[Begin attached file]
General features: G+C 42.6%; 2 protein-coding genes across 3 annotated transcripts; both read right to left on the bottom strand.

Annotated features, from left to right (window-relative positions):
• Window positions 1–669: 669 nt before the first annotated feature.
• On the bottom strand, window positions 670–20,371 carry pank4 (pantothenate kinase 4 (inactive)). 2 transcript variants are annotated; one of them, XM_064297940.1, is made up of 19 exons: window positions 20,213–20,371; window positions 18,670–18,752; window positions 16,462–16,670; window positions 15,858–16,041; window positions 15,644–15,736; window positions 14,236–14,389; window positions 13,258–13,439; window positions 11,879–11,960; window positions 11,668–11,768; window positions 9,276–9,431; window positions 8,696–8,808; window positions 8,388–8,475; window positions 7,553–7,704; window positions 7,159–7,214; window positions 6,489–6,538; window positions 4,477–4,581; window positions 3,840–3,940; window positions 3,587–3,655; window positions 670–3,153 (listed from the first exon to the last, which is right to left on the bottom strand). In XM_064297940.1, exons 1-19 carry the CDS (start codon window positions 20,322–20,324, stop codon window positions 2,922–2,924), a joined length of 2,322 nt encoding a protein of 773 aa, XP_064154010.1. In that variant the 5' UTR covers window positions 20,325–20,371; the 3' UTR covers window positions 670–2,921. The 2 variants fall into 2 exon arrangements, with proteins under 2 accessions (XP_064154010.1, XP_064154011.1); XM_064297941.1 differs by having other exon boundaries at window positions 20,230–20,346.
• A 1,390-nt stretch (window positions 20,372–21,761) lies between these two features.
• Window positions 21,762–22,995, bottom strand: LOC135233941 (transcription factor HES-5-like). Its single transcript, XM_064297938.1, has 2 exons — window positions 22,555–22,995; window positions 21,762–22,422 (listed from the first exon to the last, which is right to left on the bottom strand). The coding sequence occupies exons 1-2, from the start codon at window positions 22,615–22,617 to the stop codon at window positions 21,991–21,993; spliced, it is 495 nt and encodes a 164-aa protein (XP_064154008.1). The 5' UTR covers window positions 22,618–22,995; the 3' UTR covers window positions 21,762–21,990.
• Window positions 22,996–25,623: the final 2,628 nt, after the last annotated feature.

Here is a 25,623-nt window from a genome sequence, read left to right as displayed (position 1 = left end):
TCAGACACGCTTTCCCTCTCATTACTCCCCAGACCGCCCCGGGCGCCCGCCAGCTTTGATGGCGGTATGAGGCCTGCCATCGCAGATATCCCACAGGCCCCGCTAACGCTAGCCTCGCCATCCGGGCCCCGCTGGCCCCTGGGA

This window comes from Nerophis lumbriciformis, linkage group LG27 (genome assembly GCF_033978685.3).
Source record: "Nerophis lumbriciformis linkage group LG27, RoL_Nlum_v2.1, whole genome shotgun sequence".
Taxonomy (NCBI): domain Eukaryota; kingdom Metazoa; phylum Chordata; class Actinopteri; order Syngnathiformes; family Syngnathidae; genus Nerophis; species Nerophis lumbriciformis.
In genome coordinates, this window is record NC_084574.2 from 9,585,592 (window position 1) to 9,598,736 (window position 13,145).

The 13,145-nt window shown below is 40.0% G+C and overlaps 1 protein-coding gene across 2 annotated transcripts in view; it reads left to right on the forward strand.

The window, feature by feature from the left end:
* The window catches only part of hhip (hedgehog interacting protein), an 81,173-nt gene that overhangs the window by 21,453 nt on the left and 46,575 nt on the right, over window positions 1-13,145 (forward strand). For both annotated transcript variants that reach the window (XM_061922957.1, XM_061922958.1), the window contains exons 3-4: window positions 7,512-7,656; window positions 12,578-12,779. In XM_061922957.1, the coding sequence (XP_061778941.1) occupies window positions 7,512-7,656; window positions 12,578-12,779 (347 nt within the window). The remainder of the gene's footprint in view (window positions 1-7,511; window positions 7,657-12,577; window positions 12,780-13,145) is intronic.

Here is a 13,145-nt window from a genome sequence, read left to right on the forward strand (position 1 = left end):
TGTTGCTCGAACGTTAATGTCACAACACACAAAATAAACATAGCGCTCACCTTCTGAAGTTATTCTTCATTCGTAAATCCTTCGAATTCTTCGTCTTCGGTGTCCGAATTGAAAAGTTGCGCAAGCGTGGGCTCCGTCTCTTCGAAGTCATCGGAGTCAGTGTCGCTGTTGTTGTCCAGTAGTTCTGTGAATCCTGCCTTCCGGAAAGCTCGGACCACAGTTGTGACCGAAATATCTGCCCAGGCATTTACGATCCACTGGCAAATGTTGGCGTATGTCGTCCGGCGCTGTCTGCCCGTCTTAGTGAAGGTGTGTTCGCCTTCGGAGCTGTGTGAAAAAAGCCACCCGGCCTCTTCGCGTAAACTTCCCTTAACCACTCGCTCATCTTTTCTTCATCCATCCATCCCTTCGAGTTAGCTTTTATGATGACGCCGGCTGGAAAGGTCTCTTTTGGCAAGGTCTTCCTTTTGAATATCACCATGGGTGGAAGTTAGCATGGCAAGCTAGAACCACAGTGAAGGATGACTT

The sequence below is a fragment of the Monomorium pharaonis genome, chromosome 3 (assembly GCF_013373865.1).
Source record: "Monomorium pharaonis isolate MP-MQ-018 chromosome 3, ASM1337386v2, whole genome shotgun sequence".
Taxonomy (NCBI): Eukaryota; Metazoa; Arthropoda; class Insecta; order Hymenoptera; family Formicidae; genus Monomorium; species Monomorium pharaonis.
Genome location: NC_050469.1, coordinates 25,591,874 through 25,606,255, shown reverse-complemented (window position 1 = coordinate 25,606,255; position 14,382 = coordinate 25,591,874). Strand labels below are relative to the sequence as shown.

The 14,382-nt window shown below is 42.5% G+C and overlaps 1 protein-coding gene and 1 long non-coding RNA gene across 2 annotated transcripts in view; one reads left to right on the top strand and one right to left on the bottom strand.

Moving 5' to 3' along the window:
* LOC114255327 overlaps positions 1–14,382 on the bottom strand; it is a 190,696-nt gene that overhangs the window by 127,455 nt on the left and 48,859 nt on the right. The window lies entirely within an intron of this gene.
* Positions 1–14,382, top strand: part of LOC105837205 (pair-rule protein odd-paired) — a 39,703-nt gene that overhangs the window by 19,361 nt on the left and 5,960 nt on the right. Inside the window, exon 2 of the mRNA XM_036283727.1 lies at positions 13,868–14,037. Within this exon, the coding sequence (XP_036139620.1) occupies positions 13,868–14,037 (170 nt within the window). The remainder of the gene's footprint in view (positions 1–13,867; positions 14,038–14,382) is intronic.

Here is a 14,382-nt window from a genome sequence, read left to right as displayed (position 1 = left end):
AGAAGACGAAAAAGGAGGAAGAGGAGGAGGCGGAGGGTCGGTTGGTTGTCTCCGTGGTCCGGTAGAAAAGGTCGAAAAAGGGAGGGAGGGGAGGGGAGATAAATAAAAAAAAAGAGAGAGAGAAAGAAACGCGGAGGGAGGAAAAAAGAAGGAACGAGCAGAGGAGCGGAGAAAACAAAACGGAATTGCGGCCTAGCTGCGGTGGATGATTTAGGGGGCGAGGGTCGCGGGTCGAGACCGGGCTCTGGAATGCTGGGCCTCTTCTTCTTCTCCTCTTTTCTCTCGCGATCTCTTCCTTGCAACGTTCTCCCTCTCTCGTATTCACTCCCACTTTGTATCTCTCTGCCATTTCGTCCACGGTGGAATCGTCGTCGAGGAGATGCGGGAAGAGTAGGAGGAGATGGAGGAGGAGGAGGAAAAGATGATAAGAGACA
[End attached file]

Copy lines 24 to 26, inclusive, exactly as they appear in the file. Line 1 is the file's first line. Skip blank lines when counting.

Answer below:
Moving 5' to 3' along the window:
* LOC114255327 overlaps positions 1–14,382 on the bottom strand; it is a 190,696-nt gene that overhangs the window by 127,455 nt on the left and 48,859 nt on the right. The window lies entirely within an intron of this gene.
* Positions 1–14,382, top strand: part of LOC105837205 (pair-rule protein odd-paired) — a 39,703-nt gene that overhangs the window by 19,361 nt on the left and 5,960 nt on the right. Inside the window, exon 2 of the mRNA XM_036283727.1 lies at positions 13,868–14,037. Within this exon, the coding sequence (XP_036139620.1) occupies positions 13,868–14,037 (170 nt within the window). The remainder of the gene's footprint in view (positions 1–13,867; positions 14,038–14,382) is intronic.